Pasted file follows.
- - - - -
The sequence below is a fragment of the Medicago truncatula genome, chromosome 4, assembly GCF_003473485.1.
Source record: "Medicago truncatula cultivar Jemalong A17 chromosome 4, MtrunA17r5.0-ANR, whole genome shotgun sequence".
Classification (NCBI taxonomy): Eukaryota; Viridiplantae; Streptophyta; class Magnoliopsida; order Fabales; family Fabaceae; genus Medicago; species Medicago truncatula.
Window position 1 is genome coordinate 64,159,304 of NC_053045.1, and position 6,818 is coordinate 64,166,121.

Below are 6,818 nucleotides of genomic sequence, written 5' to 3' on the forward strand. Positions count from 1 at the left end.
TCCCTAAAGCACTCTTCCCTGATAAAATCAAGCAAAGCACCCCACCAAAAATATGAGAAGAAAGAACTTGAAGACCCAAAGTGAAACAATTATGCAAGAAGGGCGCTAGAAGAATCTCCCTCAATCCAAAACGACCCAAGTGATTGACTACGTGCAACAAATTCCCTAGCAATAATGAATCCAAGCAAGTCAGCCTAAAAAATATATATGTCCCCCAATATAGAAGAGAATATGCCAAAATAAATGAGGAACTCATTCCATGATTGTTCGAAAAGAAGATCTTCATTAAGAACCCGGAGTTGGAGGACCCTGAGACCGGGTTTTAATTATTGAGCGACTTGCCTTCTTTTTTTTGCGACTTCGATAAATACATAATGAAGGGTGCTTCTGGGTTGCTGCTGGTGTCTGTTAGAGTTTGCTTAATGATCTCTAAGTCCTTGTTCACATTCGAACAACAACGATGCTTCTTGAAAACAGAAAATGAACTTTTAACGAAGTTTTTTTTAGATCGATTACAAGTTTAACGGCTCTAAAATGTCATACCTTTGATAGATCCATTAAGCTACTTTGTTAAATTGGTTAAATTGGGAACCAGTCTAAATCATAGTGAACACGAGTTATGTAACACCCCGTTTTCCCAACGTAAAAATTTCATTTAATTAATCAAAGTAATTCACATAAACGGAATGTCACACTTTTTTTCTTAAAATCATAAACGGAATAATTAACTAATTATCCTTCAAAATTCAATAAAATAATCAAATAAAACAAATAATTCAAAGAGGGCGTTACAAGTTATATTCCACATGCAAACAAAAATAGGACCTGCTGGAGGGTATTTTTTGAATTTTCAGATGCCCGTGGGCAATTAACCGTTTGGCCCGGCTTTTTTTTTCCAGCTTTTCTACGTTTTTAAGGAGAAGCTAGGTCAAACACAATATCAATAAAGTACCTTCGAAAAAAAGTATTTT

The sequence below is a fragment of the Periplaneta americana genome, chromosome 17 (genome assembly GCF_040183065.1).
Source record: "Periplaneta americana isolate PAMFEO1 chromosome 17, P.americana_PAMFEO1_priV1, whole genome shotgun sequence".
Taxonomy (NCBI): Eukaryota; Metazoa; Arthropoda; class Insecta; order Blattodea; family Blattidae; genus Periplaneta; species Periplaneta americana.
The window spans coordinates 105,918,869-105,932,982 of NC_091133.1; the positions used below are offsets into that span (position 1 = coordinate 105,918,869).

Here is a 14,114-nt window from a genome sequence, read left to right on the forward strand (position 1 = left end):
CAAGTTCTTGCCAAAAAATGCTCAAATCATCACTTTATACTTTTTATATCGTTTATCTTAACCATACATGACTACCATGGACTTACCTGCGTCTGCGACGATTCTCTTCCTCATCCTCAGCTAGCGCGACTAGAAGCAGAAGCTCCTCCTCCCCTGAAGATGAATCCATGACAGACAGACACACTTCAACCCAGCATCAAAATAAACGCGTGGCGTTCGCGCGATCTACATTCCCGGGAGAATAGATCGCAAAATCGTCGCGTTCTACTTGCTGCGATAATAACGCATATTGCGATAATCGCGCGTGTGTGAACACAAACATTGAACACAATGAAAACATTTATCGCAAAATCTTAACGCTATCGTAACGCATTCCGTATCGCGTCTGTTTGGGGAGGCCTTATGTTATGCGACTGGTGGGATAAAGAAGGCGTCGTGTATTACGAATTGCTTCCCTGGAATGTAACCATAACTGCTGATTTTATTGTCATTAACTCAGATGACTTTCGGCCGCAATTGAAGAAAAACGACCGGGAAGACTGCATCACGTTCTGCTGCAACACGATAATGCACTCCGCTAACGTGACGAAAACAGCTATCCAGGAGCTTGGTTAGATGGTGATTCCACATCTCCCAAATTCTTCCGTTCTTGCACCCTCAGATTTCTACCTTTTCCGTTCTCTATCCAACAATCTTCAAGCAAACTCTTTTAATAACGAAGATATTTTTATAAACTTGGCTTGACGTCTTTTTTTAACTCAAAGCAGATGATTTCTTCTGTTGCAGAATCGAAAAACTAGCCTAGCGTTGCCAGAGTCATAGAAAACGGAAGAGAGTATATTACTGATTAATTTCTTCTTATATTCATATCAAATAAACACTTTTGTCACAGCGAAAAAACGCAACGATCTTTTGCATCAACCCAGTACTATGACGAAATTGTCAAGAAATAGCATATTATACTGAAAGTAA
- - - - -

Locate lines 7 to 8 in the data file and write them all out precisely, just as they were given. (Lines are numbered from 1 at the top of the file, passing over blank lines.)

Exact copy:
The sequence below is a fragment of the Periplaneta americana genome, chromosome 17 (genome assembly GCF_040183065.1).
Source record: "Periplaneta americana isolate PAMFEO1 chromosome 17, P.americana_PAMFEO1_priV1, whole genome shotgun sequence".